Sometimes, iolite containing metallic plate-like inclusions can be purposefully cut to give the stone a sparkly effect, known as aventurescence.

When these platelets are seen in certain hues, the gem can be sold as ‘bloodshot’ iolite.

Here, we can see an example captured in close-up by Gem-A’s Gabriel Kleinberg with shades of red, purple, lilac and deep blue.

Start your gemmology journey with our Foundation course, starting in August and September 2024:


Are you looking for a challenge this summer?

GemIntro by Gem-A is an online-only short course that provides the fundamentals of gemmology to elevate your knowledge.

🌞 11 lessons
🌞 50+ videos
🌞 Ofqual Level 2 Certificate

Start learning today for just £220 with six months’ access to our online platform.

Find out more here:

📸 Cluster of quartz crystals by Gabriel Kleinberg.


The June birthstone is the historic and lustrous pearl 🐚

Contrary to popular belief, pearls are not formed when a single grain of sand irritates an oyster’s flesh, as it would simply eject the sand.

Instead, a parasite or tiny irritant that invades the mantle causes the oyster to cover it with successive layers of nacre, or mother-of-pearl, which is a combination of calcium carbonate in the form of aragonite platelets and conchiolin.

Saltwater oysters and freshwater mussels form these natural wonders.

📸 A cross-section of a natural pearl by Pat Daly.

Read more on the Gem-A GemHub:

Photos from Gem-A's post 03/06/2024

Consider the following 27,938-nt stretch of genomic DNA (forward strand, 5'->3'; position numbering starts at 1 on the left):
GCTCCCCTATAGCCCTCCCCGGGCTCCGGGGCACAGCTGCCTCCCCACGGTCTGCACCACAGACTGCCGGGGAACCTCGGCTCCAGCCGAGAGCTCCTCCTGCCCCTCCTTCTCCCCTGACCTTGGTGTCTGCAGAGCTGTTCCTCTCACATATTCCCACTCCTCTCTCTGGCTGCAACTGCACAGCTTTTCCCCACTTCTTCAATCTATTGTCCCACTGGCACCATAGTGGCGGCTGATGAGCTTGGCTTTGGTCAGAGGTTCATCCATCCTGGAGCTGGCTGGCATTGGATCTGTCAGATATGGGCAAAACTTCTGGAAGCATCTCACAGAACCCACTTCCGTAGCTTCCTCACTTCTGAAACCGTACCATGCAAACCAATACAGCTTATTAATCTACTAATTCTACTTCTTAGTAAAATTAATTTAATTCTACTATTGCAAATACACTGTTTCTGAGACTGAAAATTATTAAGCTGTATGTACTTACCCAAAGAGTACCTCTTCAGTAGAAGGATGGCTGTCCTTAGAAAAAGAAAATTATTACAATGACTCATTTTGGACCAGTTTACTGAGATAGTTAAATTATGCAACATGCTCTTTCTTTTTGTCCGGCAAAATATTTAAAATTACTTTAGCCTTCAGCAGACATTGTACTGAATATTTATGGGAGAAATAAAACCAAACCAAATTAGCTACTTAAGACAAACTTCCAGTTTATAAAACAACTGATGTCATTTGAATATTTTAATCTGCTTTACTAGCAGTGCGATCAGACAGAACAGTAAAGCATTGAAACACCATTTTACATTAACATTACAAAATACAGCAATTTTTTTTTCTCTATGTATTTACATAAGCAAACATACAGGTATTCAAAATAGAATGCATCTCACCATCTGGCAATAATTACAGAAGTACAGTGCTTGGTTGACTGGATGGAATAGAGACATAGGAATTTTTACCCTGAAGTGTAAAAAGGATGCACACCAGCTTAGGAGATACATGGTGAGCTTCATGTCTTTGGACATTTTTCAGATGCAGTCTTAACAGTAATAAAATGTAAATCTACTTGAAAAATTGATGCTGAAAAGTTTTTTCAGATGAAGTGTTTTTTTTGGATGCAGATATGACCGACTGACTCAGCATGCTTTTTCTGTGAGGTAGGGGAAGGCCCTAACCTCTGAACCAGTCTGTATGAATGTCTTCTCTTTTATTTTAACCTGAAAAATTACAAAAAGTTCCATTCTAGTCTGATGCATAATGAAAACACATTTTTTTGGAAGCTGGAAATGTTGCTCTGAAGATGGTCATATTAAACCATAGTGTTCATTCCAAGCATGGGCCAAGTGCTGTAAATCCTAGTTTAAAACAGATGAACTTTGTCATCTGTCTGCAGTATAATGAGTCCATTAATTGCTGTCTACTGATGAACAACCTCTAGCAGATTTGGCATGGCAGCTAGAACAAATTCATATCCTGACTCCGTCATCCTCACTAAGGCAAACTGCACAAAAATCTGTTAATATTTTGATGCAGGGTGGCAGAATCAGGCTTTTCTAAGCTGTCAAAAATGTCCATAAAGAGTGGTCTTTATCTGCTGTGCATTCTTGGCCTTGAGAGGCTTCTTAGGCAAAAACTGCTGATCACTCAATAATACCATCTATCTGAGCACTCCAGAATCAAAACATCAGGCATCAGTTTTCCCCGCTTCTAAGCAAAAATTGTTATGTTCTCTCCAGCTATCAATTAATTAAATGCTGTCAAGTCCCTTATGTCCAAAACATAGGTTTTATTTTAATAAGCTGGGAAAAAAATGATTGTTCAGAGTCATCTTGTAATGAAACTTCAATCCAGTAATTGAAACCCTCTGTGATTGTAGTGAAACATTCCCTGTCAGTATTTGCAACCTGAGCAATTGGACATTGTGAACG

Why is peridot sometimes described as ‘oily’? 🧐

It is not intended as a criticism; it is a term traditionally associated with the colour of this stone.

On the Gem-A GemHub, Pat Daly explains why this descriptive moniker is used and what it tells us about this vibrant green mineral.

Read more here:

📸 Lily pad and biotite inclusions in peridot, a faceted stone, and a fractured gemstone, photographed by Gabriel Kleinberg and Pat Daly.


A fantastic trapiche emerald 🌟

These gems resemble the spokes of a wheel, with a hexagonal core, a six-point radial pattern, and black shale dendrites in between. They are a sensational feat of nature, typically hailing from Colombia.

Remember, this is not a case of asterism caused by light interacting with oriented needle-like inclusions.

Learn about emeralds via GemIntro, our online-only beginner’s course:

📸 Gabriel Kleinberg.


If you are new to gemmology, you may not be wholly familiar with spinel 💡

Historically, these gems were confused with corundum, especially in red hues, which adds to the mystery and intrigue for gemmologists.

We asked Gem-A tutor Pat Daly to explore this important mineral in more detail in an article on the Gem-A GemHub.